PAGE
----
A general loss function is:

\begin{split}\text{obj} = \sum_{i=1}^n l(y_i, \hat{y}_i^{(t)}) + \sum_{i=1}^t\Omega(f_i) \\ \end{split}

which is prediction cost + regularization cost

A decision tree is defined as:

$f_t(x) = w_{q(x)}, w \in R^T, q:R^d\rightarrow \{1,2,\cdots,T\} $

Here w is the vector of scores on leaves, q is a function assigning each data point to the corresponding leaf, and T is the number of leaves. In XGBoost, we define the complexity as

$\Omega(f) = \gamma T + \frac{1}{2}\lambda \sum_{j=1}^T w_j^2$

so it seems to me that $w$'s are the final prediction scores for each leaf made by the decision tree. Under this understanding i get that xgboost is penalizing most confident predictions, even if correct, as part of the regularization term in the cost function.

I am not sure it even qualifies as a question as i am looking for someone to tell me if i am reading it right since i have never seen the confidence of a model being penalized under regularization

Also, are not the two parts of the cost function contradictory in some sense? With one part trying to be more confident and the other part (regularization part) in trying to be less confident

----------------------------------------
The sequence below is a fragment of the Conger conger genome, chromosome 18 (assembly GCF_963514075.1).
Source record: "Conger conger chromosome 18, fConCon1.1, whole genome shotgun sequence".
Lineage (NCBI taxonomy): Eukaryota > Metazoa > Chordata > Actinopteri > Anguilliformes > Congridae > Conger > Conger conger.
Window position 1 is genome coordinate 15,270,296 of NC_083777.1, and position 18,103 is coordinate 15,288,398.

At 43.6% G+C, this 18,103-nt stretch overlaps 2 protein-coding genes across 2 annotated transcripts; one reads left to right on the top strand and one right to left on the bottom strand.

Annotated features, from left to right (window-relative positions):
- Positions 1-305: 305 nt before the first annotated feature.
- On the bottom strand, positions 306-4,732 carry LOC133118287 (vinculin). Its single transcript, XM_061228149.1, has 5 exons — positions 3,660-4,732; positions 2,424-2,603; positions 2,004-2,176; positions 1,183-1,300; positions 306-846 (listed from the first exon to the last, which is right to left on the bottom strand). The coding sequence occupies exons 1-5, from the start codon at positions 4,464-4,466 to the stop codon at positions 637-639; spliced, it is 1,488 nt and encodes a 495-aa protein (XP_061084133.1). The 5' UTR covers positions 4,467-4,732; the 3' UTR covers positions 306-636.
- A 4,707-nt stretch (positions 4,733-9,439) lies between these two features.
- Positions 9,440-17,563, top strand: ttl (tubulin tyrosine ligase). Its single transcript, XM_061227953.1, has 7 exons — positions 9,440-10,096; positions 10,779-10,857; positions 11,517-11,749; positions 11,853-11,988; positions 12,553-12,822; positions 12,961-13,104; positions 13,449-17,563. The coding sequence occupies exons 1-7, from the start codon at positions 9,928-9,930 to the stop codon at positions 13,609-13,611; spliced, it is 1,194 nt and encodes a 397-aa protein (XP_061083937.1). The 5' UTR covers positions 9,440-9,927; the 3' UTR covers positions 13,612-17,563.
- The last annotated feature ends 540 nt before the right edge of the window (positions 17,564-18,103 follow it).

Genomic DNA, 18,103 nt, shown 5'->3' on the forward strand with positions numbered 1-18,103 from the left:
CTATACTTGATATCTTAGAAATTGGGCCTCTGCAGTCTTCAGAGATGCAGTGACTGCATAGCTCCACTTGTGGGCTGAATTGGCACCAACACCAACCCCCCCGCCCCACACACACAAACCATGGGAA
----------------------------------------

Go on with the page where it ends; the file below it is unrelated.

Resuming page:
1 Answer 1


The contradiction you noticed is precisely the idea of the regularization: you want to exchange confidence over the training set for confidence over the test set, since being too confident over the training set does not imply the model will generalize well. Indeed, you could be just fitting training set noise. Then, when you penalize weights, you usually end up with a simpler model (imagine that some weights may become zero) that may perform worse on the training set, but performs better over unseen data.


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